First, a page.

Movie producer Paula Weinstein, who made the critically acclaimed "A Dry White Season" and sits on the board of the nonprofit Mandela Freedom Fund, described how northern Californians argued convincingly at that Washington meeting for a Mandela stop in their area. "When the San Francisco people made the point that the longshoremen had refused to unload products from South Africa, everyone said, 'Oh, my God, you're right. Take one day from Los Angeles.' And I don't think anyone from Los Angeles felt that was wrong."
Weinstein said she emerged from the meeting "very impressed. Frankly, at different points I cried. ... It was just extremely moving to see the care that was going into this. What he means to the world is extraordinary, and what he means to the African American community is beyond extraordinary."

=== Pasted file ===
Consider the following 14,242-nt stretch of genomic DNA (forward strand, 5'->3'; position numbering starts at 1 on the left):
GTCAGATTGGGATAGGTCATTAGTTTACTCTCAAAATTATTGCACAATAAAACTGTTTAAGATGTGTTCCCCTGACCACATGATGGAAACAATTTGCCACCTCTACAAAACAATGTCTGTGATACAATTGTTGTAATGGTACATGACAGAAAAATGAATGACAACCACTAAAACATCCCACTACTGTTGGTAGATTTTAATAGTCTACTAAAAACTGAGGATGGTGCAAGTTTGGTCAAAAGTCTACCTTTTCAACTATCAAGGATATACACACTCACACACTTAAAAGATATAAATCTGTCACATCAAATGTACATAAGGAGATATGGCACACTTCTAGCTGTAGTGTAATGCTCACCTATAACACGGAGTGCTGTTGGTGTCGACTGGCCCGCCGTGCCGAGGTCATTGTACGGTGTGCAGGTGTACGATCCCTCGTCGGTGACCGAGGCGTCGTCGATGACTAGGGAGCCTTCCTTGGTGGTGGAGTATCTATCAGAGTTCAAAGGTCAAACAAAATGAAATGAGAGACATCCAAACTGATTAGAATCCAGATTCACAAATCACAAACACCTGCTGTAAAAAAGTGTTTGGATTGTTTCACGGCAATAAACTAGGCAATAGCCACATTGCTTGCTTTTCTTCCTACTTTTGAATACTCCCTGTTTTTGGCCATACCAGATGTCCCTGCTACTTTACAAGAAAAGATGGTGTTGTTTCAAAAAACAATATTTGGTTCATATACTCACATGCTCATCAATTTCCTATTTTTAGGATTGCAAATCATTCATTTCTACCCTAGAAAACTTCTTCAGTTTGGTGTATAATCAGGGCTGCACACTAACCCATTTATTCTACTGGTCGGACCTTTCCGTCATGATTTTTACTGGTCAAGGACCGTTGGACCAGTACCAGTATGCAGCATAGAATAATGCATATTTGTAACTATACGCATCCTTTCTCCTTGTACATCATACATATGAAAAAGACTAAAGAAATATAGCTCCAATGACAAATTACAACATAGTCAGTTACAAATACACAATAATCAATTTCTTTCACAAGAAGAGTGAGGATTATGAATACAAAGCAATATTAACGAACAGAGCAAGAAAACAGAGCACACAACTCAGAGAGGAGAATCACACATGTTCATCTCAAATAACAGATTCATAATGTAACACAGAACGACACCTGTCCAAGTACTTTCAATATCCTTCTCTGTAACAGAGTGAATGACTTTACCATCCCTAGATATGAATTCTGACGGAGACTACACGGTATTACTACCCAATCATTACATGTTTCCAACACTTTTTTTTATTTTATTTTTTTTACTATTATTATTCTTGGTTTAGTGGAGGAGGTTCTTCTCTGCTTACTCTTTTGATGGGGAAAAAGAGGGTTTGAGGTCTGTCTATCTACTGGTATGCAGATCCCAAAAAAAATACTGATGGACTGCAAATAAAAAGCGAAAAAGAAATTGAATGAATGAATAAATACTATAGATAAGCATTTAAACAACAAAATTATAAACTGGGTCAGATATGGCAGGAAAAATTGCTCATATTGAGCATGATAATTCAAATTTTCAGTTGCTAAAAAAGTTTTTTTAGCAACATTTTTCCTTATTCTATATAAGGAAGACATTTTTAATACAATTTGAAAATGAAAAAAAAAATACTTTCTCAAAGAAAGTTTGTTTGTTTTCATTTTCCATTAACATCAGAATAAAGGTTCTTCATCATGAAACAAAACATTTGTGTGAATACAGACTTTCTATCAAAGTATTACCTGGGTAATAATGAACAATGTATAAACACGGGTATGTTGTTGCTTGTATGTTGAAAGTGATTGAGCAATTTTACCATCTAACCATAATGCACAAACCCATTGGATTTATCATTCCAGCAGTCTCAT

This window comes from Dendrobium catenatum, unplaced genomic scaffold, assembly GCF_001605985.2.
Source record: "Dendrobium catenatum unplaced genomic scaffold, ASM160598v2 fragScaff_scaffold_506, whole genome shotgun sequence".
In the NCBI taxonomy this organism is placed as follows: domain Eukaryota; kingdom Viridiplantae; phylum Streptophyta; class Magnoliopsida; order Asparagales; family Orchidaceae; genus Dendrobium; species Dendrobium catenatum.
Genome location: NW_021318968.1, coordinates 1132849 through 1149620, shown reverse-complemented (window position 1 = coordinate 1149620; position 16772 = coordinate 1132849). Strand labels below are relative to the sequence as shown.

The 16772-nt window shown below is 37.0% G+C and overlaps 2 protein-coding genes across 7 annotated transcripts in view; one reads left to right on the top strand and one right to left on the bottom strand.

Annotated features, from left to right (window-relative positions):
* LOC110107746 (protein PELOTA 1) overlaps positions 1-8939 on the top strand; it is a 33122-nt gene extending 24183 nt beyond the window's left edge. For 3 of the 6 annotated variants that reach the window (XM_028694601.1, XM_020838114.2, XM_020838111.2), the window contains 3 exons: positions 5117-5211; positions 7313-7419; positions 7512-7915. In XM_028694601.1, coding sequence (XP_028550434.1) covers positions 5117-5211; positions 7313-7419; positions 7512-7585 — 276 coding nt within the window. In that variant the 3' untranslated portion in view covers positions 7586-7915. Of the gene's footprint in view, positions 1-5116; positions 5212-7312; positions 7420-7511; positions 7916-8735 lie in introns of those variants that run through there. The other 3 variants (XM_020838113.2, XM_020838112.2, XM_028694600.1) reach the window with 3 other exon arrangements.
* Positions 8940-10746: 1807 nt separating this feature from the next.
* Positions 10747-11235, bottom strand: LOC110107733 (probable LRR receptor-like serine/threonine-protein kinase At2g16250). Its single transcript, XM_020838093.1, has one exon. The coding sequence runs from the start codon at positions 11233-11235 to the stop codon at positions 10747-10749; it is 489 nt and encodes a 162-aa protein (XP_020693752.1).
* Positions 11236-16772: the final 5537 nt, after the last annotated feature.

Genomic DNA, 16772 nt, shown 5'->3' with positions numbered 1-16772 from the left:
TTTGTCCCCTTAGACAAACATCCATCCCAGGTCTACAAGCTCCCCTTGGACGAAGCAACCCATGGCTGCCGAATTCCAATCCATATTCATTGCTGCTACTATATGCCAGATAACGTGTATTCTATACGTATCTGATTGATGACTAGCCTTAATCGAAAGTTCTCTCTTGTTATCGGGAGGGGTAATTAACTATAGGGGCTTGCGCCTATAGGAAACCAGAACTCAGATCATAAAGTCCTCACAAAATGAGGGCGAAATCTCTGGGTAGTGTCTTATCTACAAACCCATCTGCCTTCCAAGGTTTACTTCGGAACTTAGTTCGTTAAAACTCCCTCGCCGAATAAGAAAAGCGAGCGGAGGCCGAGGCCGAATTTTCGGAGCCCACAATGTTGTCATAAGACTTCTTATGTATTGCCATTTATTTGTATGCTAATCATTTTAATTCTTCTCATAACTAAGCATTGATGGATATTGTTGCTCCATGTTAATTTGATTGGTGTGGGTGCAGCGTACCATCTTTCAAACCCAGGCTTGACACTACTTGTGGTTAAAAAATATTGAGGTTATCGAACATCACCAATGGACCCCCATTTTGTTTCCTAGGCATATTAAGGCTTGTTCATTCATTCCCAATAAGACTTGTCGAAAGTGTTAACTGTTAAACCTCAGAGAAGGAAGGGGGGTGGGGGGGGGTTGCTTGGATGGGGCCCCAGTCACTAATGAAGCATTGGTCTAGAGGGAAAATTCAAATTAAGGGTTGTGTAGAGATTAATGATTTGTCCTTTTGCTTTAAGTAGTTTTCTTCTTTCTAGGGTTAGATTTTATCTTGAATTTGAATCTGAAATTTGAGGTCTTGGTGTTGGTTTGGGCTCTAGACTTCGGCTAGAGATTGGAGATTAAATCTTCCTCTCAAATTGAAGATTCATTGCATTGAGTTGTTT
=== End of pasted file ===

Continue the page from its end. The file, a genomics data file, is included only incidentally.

Weinstein is part of a diverse coalition of individuals and groups that make up the Los Angeles Nelson Mandela Reception Committee. Participants range from unions (AFSCME) to business (Xerox) to the local black community (the Brotherhood Crusade) to entertainment (the Hollywood Women's Political Committee). All can lay claim to past activism and fund-raising on behalf of civil rights issues here or in South Africa. And many of them have contributed thousands of dollars to help underwrite the L.A. event.
"It's like a campaign," said one organizer. "Everybody wants a piece of the candidate."